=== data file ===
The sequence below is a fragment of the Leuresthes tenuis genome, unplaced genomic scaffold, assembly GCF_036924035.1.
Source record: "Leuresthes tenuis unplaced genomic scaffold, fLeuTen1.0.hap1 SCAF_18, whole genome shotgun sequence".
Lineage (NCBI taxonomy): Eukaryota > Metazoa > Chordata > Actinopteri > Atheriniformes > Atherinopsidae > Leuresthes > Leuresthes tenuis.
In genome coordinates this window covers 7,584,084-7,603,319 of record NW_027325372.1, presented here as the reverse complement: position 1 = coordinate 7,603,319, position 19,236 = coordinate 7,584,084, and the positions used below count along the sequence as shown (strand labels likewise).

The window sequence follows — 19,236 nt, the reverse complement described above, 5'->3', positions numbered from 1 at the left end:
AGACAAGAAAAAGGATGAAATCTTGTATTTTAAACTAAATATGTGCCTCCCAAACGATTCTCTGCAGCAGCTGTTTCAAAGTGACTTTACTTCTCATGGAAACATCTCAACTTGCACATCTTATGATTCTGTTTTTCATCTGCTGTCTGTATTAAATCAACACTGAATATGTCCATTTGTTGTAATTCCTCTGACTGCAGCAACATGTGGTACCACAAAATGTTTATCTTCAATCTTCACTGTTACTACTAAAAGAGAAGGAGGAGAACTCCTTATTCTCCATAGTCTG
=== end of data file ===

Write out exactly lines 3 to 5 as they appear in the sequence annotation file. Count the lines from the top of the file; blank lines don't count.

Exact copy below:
Lineage (NCBI taxonomy): Eukaryota > Metazoa > Chordata > Actinopteri > Atheriniformes > Atherinopsidae > Leuresthes > Leuresthes tenuis.
In genome coordinates this window covers 7,584,084-7,603,319 of record NW_027325372.1, presented here as the reverse complement: position 1 = coordinate 7,603,319, position 19,236 = coordinate 7,584,084, and the positions used below count along the sequence as shown (strand labels likewise).

The window sequence follows — 19,236 nt, the reverse complement described above, 5'->3', positions numbered from 1 at the left end: